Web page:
magicJack Head: Femtocell Device 'Definitely Legal,' Standalone Phone and Apps Coming Too
It's amazing what a low price and a marketing blitz can accomplish. magicJack, the pocket-size USB plug-and-play VOIP service, has sold over 5 million units since its 2007 debut. The much-wanted Linux support and number portability are still on the drawing board, but the company (led by the its candid creator Dan Borislow), is branching off into new, exciting territories.
During CES 2010, magicJack publicly announced its upcoming femtocell (news that Mr. Borislow gave us months before), a device that enables GSM cell phones to connect through the YMAX Voice Network and sends voice data over the carriers' towers. There's been some rumblings about the legality of this, so we decided it time to contact Borislow once again for the real deal on femtocell, other magicJack products, and a rival: the magicJack-inspired netTALK.
When can we expect the new magicjack and what's the estimated price?
The femtocell should be out in Q2 for around the same price as the current magicjack.
The femtocell has been the cause of some debate in regards to its legality. How are you allowed to place calls using the carrier's networks?
It's definitely legal. There are a couple of different ways to go. You can operate under Part 15 [a section of the FCC regulation regrading unlicensed transmissions], and there's further exemptions if you operate under a boat, plane, or any transportation. They're all exempt as well even without Part 15. You can use it in a car, taxi, in a park, a home, anywhere.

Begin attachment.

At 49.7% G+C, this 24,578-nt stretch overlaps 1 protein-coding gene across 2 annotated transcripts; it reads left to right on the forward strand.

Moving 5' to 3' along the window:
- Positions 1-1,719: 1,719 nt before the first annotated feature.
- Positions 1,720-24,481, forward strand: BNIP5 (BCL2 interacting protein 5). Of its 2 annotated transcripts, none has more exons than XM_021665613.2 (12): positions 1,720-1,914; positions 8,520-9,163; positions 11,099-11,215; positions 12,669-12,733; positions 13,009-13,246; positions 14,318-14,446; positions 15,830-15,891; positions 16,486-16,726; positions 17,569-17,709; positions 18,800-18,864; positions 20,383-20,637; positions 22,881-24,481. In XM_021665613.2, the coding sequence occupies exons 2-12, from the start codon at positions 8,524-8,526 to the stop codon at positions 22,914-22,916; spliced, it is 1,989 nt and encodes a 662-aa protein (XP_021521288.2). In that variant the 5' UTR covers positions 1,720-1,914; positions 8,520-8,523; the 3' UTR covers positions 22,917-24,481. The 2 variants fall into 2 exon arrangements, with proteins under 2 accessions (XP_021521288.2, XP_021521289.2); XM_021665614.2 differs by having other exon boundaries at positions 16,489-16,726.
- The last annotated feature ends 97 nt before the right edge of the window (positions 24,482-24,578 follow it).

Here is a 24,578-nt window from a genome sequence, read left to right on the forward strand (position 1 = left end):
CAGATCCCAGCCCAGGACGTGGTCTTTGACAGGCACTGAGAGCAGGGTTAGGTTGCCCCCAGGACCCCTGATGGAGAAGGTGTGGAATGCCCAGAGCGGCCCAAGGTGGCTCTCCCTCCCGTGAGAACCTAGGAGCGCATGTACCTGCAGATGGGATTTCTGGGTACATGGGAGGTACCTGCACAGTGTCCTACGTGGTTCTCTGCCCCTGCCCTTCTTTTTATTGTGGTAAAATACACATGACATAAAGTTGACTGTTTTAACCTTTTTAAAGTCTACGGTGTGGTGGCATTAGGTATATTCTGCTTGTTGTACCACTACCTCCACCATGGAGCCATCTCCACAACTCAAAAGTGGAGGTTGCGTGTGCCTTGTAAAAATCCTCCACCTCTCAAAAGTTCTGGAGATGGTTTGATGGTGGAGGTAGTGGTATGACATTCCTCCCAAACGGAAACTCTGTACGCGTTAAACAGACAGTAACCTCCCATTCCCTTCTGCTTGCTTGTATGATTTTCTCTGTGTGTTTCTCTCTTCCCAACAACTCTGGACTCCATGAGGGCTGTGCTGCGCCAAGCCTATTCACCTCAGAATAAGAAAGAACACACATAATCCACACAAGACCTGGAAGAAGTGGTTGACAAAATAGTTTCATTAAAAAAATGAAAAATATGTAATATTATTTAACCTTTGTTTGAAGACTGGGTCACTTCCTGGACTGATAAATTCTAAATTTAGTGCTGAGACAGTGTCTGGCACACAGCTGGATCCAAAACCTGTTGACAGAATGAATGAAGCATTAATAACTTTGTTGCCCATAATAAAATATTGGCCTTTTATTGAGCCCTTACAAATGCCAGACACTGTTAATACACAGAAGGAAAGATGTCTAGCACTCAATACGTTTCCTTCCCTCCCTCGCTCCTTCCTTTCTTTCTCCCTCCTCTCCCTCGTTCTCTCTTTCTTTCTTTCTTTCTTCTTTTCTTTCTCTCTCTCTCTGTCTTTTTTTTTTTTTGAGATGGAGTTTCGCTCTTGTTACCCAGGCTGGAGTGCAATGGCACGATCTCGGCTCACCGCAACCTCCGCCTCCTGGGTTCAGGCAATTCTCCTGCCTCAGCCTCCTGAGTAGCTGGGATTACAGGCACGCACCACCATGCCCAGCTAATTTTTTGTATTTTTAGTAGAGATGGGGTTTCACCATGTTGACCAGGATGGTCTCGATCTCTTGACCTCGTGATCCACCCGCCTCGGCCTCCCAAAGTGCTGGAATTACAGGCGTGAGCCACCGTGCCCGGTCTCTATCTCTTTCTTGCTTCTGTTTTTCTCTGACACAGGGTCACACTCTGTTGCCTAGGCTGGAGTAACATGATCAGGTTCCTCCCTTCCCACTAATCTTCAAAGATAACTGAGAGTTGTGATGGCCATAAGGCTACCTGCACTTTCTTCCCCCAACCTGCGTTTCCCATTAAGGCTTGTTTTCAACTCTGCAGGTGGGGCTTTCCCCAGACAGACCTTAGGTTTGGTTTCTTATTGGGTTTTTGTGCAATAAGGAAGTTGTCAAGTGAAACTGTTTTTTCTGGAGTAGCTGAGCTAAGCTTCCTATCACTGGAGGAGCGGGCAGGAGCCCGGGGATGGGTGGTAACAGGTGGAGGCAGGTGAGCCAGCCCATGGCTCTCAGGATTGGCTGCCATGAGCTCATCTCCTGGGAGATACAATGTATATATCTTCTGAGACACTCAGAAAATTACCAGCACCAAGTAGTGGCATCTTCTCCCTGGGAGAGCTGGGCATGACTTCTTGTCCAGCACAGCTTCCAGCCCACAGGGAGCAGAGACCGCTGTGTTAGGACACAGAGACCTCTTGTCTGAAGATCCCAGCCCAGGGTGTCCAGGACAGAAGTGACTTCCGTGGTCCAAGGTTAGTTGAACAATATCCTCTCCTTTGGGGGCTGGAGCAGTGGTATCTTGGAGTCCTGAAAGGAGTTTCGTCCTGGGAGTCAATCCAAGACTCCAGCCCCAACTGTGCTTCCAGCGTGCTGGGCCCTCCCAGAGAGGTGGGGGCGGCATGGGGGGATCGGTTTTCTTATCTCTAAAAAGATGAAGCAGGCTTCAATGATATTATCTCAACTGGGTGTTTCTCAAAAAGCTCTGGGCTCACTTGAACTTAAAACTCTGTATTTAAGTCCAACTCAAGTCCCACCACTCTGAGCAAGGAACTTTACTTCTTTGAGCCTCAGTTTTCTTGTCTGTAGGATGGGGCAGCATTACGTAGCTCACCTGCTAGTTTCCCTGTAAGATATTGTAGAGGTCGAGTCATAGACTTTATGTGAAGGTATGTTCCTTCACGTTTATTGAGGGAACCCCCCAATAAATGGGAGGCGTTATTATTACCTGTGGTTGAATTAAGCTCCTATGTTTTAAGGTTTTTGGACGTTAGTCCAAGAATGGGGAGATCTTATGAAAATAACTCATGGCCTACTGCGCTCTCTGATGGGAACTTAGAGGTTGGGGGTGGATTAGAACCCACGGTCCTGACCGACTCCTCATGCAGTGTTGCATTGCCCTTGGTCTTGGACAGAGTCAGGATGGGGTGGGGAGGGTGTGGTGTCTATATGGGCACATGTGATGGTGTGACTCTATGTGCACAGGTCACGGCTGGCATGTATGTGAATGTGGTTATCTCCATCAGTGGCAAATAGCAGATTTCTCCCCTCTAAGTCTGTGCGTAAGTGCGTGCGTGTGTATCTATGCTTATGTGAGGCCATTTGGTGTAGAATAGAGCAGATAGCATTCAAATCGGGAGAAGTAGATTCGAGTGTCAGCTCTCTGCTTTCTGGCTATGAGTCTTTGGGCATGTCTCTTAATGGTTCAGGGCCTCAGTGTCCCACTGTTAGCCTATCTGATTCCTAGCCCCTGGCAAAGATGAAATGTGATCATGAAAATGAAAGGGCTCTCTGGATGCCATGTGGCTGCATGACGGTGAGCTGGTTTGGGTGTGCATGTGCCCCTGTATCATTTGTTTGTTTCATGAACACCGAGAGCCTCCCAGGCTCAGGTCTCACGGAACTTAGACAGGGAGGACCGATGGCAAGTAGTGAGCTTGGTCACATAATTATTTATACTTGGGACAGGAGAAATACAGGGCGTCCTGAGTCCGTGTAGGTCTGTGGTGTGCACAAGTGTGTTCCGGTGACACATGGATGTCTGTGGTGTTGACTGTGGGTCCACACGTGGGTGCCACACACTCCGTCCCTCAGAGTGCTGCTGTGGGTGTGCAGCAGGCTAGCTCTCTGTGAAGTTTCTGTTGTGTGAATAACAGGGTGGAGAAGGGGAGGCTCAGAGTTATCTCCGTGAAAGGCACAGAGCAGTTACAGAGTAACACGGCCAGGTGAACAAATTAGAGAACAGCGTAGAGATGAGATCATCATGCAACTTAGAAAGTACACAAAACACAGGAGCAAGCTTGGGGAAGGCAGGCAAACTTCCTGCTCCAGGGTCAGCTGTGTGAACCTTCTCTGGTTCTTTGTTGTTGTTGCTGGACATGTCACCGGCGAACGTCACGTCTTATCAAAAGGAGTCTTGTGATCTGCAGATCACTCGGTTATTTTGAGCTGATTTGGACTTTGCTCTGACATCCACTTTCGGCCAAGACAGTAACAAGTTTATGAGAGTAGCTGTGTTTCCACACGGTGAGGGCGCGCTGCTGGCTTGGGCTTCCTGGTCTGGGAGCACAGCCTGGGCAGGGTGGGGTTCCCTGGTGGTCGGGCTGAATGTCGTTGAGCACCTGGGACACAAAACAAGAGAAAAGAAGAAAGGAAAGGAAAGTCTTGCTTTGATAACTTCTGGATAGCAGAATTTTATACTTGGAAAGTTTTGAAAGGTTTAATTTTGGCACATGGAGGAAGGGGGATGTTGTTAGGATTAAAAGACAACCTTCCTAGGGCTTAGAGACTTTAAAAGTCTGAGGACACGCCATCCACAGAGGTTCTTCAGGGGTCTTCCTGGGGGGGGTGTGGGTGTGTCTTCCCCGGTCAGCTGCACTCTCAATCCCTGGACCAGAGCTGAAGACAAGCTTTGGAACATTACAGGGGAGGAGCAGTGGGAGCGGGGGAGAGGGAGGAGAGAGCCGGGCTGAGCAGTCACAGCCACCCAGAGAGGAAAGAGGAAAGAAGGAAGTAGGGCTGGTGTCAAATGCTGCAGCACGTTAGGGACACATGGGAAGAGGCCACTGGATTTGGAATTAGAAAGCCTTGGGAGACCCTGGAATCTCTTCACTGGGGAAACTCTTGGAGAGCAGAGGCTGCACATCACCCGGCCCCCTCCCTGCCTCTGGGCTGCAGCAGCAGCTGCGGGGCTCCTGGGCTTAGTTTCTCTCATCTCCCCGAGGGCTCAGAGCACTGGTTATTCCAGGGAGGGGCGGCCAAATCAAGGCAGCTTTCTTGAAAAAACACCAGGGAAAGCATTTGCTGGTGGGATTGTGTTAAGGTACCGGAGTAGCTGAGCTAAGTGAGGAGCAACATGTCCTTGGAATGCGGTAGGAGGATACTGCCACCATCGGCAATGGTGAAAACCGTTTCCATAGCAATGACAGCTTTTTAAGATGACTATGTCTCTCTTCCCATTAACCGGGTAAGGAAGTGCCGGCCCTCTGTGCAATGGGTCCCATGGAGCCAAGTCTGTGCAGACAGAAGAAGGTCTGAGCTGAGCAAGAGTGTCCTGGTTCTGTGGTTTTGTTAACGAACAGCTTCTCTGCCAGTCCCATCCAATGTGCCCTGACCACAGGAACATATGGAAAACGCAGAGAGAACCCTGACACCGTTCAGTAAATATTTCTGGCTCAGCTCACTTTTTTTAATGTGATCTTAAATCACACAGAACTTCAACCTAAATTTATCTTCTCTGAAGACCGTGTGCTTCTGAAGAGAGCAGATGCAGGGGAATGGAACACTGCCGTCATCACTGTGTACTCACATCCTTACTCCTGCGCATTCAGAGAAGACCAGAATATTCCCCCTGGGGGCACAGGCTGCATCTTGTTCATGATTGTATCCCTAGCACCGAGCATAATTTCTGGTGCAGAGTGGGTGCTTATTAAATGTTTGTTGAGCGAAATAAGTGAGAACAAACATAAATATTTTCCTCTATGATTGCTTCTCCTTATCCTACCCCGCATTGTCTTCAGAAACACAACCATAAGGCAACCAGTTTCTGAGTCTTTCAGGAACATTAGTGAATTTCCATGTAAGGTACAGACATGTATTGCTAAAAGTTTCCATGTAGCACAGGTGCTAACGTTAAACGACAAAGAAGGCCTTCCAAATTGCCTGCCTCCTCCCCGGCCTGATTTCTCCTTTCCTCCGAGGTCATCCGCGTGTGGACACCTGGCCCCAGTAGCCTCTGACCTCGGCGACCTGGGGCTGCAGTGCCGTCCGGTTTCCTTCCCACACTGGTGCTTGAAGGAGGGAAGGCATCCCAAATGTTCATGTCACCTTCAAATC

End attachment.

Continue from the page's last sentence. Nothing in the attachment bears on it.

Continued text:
Are there any limitations?
There's a power restriction, but it shouldn't affect what we want to use it for.
Will this replace the current magicJack or be sold along side it?
It doesn't have a connection for a land line phone, so the previous one won't be discontinued. You can use it with a cell phone or existing magicJack.
Besides the femtocell, what else is in store for magicJack in 2010?
We've had a major upgrade in the last two weeks. All of your call logs and contacts, they're on the network. They're off the jack. So if you were to break your jack or had a mobile magicJack, everything is on the network and you never have to worry about losing the contacts.
We also did that because we're coming out with a standalone phone similar to Skype, except it will be six times cheaper and the quality will be significantly better. That'll be second quarter. After that you can expect BlackBerry and iPhone apps in the late 3Q. Its another reason to get the contacts on the network.
Do you see a change in the way that carriers conduct business now that magicJack has made such and impact?
They're really focused on wireless, that's why the femtocell is such a good proposition for their customers. They get to use the same phone; they don't have to worry about going to a different carrier. The carriers are going to concentrate on the wireless, and I'm going to concentrate on everything else .
I'm sure you've heard of netTALK, the new magicJack rival. Any opinions on the device?
It's a piece of sh*t. It has static. The call quality is pathetic. There's no phone numbers available, and it's run by a bunch of fly-by-nights with no assets. They'll be bankrupt soon. We're a real company with the best network and best software.
What are your thoughts on femtocell? Are Borislow's reassurances enough to get you excited?